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Guy Davis

Musician, Composer, Actor, Director, and Writer

Whether Guy Davis is appearing on “Late Night With Conan O’Brien” or nationally syndicated radio programs such as Garrison Keillor’s, “A Prairie Home Campanion”, “Mountain Stage” or David Dye’s,“World Café”., in front of 15,000 people on the Main Stage of a major festival, or teaching an intimate gathering of students at a Music Camp, Guy…

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Whether Guy Davis is appearing on “Late Night With Conan O’Brien” or nationally syndicated radio programs such as Garrison Keillor’s, “A Prairie Home Campanion”, “Mountain Stage” or David Dye’s,“World Café”., in front of 15,000 people on the Main Stage of a major festival, or teaching an intimate gathering of students at a Music Camp, Guy feels the instinctive desire to give each listener his ‘all’.

His ‘all’ is the Blues.

The routes, and roots, of his blues are as diverse as the music form itself.  It can be soulful, moaning out a people’s cry, or playful and bouncy as a hay-ride.

Guy can tell you stories of his great-grandparents and his grandparents, they’re days as track linemen, and of their interactions with the infamous KKK.  He can also tell you that as a child raised in middle-class New York suburbs, the only cotton he’s picked is his underwear up off the floor.

He’s a musician, composer, actor, director, and writer.  But most importantly, Guy Davis is a bluesman.  The blues permeates every corner of Davis’ creativity.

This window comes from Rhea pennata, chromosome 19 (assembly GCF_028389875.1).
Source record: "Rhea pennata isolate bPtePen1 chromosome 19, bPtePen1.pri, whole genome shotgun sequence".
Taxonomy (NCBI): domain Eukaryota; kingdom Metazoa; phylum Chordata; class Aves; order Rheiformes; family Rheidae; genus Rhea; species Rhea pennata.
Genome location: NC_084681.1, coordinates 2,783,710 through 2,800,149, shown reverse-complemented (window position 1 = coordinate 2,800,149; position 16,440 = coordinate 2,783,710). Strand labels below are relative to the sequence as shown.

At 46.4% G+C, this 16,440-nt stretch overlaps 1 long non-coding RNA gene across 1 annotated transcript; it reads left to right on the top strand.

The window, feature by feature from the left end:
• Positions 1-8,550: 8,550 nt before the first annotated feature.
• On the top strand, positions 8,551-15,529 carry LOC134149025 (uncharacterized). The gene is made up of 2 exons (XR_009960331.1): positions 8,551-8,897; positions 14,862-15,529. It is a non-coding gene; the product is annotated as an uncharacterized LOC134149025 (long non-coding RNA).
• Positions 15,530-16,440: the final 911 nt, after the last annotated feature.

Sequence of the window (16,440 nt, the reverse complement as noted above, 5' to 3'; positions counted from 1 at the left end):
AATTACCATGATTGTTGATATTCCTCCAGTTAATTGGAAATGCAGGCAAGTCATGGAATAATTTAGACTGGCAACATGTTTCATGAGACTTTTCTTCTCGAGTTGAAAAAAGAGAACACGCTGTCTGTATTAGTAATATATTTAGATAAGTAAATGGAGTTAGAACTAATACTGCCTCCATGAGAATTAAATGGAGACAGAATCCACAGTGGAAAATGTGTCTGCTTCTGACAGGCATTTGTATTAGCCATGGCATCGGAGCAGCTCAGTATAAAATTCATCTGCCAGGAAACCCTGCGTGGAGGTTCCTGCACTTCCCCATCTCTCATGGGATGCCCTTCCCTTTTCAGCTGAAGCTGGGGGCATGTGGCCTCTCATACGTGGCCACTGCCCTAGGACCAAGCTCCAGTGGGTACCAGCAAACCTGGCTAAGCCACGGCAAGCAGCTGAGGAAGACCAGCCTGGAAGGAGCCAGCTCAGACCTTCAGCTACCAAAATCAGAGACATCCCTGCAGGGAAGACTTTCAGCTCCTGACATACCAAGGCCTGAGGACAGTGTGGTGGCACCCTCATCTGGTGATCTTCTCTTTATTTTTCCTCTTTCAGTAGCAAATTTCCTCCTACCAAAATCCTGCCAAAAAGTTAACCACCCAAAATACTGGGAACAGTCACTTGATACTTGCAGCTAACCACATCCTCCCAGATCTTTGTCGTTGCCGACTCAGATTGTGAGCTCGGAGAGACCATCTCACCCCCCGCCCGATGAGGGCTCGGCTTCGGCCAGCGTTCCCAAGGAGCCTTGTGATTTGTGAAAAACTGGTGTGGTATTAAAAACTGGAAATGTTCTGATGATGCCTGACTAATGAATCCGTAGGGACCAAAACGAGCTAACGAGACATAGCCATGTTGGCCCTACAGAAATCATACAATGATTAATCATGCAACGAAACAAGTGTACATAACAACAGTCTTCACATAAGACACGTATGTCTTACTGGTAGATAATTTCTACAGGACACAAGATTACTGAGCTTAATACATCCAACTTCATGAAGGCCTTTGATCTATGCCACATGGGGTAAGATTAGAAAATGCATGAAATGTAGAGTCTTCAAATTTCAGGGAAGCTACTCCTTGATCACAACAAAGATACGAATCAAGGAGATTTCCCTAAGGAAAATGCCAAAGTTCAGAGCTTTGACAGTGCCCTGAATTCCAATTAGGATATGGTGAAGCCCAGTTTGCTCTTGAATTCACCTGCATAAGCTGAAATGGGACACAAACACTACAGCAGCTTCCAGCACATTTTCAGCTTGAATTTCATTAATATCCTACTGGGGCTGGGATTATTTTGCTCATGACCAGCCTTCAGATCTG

Throughout his career, he has dedicated himself to reviving the traditions of acoustic blues and bringing them to as many ears as possible through the material of the great blues masters, African American stories, and his own original songs, stories and performance pieces.

His influences are as varied as the days.  Musically, he enjoyed such great blues musicians as Blind Willie McTell (and his way of story telling), Skip James, Manse Lipscomb, Mississippi John Hurt, Elizabeth Cotton, and Buddy Guy, among others.  It was through Taj Mahal that he found his way to the old time blues.  He also loved such diverse musicians as Fats Waller and Harry Belafonte.

His writing and storytelling have been influenced by Zora Neale Hurston, Garrison Keillor, and by the late Laura Davis (his one hundred and five year-old grandmother).

Davis’ creative roots run deep.   Though raised in the New York City area, he grew up hearing accounts of life in the rural south from his parents and especially his grandparents, and they made their way into his own stories and songs.  Davis taught himself the guitar (never having the patience to take formal lessons) and learned by listening to and watching other musicians.  One night on a train from Boston to New York he picked up finger picking from a nine-fingered guitar player.

Throughout his life, Davis has had overlapping interests in music and acting.  Early acting roles included a lead role in the film “Beat Street” opposite Rae Dawn Chong and on television as ‘Dr. Josh Hall’ on “One Life to Live”.   Eventually, Davis had the opportunity to combine music and acting on the stage.   He made his Broadway musical debut in 1991 in the Zora Neale Hurston/Langston Hughes collaboration “Mulebone”, which featured the music of Taj Mahal. 

In 1993 he performed Off-Broadway as legendary blues player Robert Johnson in “Robert Johnson: Trick the Devil”.  He received rave reviews and became the 1993 winner of the Blues Foundation’s “Keeping the Blues Alive Award” presented to him by Robert Cray at the W.C. Handy Awards ceremony.